Published November 2019
This review examines the technology and economics of producing Monoethylene glycol (MEG) from a C1 raw material, formaldehyde. The evaluation process entails a series of steps involving a brief process review followed by a more detailed parametric information about the technology such as process operation key conditions, process description, material and energy balance, equipment sizes, utilities consumption, and a process flowsheet. Process economics are presented in the latter part of the review.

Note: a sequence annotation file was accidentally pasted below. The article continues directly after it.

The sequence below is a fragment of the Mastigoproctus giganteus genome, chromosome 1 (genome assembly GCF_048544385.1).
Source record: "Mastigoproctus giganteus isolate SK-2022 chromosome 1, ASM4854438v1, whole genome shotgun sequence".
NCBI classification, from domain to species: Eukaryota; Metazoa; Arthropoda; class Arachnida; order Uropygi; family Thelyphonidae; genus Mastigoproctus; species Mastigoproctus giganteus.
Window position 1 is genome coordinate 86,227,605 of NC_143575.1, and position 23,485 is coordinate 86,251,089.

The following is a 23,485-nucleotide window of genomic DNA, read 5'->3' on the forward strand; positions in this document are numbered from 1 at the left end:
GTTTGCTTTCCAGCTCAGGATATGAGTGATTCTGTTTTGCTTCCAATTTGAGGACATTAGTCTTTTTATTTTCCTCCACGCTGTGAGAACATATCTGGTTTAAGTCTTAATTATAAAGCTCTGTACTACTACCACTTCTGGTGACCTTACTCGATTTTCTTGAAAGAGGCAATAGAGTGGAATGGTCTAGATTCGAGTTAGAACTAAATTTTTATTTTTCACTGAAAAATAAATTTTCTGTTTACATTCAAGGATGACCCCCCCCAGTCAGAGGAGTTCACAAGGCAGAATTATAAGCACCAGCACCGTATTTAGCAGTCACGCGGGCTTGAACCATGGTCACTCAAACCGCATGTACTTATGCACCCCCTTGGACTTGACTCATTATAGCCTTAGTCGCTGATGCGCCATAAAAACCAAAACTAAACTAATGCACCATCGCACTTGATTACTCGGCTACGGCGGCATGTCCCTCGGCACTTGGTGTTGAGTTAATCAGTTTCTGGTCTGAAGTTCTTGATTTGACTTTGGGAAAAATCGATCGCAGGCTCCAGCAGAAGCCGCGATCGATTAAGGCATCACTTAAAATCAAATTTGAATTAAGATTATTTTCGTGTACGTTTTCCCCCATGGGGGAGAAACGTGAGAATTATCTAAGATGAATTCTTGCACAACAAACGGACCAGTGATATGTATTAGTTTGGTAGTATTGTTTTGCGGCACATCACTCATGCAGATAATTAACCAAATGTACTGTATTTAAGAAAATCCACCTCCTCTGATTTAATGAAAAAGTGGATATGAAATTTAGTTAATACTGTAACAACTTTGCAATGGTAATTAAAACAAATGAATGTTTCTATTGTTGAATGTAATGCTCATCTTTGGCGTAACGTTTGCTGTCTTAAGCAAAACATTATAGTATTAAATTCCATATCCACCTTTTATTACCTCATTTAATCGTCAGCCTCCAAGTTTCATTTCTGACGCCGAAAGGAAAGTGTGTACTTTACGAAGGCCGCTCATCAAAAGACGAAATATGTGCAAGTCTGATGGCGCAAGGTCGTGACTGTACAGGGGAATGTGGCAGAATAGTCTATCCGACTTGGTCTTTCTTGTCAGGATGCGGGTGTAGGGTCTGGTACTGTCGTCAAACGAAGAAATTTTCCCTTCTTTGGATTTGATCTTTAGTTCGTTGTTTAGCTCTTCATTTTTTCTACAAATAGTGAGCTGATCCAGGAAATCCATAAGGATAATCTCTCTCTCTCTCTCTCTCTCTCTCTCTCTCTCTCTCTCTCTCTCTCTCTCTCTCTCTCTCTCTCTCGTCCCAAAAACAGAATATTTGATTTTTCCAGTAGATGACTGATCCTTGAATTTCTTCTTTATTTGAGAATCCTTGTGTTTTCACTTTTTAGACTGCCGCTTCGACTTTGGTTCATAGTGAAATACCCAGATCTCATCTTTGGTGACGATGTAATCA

The technology is basically a two-step process. In the first step, formaldehyde is hydroformylated to produce glycolaldehyde (GA), which is hydrogenated to MEG in the second step. Hydroformylation is carried out in a liquid-phase reaction, catalyzed by a ligand. The catalyst solution is extracted from the reactor product. GA is hydrogenated using Raney nickel as catalyst.
In the end, the economics of MEG production are presented for an integrated plant converting formaldehyde to GA and MEG. The IHS Markit estimates show that the production cost of MEG from this route is 37.44¢/lb, about 3.7¢/lb lower than the production cost of MEG made by the conventional route from ethylene via ethylene oxide. If the price of ethylene escalates faster than the price of methanol, this could become an attractive process for making MEG.